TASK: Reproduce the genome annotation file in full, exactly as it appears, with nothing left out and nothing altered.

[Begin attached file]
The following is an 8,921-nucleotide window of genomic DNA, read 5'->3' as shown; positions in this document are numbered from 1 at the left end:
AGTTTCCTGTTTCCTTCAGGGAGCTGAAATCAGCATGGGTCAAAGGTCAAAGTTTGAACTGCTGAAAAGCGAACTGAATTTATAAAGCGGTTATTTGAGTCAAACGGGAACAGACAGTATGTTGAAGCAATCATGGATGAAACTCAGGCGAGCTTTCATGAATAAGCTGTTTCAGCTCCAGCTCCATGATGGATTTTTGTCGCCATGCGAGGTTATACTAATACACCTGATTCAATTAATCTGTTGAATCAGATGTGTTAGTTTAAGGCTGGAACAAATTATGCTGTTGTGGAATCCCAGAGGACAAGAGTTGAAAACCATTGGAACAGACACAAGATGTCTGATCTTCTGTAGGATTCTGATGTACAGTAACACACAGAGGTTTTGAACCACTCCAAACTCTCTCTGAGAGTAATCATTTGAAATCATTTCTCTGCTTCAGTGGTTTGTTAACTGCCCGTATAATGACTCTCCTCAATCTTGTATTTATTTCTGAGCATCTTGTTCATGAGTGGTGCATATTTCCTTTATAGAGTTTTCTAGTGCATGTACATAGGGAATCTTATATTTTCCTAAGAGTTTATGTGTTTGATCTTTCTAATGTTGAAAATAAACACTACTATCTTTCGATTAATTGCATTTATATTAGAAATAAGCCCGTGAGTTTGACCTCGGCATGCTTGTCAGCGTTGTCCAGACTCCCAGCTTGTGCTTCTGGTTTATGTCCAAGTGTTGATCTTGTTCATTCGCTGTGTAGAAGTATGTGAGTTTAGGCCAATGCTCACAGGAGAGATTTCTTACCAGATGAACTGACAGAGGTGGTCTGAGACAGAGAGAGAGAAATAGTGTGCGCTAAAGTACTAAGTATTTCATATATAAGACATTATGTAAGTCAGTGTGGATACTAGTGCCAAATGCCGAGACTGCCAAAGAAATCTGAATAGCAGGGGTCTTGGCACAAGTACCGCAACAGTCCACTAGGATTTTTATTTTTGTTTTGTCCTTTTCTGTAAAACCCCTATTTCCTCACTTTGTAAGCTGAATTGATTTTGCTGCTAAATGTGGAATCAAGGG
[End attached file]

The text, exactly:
The following is an 8,921-nucleotide window of genomic DNA, read 5'->3' as shown; positions in this document are numbered from 1 at the left end:
AGTTTCCTGTTTCCTTCAGGGAGCTGAAATCAGCATGGGTCAAAGGTCAAAGTTTGAACTGCTGAAAAGCGAACTGAATTTATAAAGCGGTTATTTGAGTCAAACGGGAACAGACAGTATGTTGAAGCAATCATGGATGAAACTCAGGCGAGCTTTCATGAATAAGCTGTTTCAGCTCCAGCTCCATGATGGATTTTTGTCGCCATGCGAGGTTATACTAATACACCTGATTCAATTAATCTGTTGAATCAGATGTGTTAGTTTAAGGCTGGAACAAATTATGCTGTTGTGGAATCCCAGAGGACAAGAGTTGAAAACCATTGGAACAGACACAAGATGTCTGATCTTCTGTAGGATTCTGATGTACAGTAACACACAGAGGTTTTGAACCACTCCAAACTCTCTCTGAGAGTAATCATTTGAAATCATTTCTCTGCTTCAGTGGTTTGTTAACTGCCCGTATAATGACTCTCCTCAATCTTGTATTTATTTCTGAGCATCTTGTTCATGAGTGGTGCATATTTCCTTTATAGAGTTTTCTAGTGCATGTACATAGGGAATCTTATATTTTCCTAAGAGTTTATGTGTTTGATCTTTCTAATGTTGAAAATAAACACTACTATCTTTCGATTAATTGCATTTATATTAGAAATAAGCCCGTGAGTTTGACCTCGGCATGCTTGTCAGCGTTGTCCAGACTCCCAGCTTGTGCTTCTGGTTTATGTCCAAGTGTTGATCTTGTTCATTCGCTGTGTAGAAGTATGTGAGTTTAGGCCAATGCTCACAGGAGAGATTTCTTACCAGATGAACTGACAGAGGTGGTCTGAGACAGAGAGAGAGAAATAGTGTGCGCTAAAGTACTAAGTATTTCATATATAAGACATTATGTAAGTCAGTGTGGATACTAGTGCCAAATGCCGAGACTGCCAAAGAAATCTGAATAGCAGGGGTCTTGGCACAAGTACCGCAACAGTCCACTAGGATTTTTATTTTTGTTTTGTCCTTTTCTGTAAAACCCCTATTTCCTCACTTTGTAAGCTGAATTGATTTTGCTGCTAAATGTGGAATCAAGGG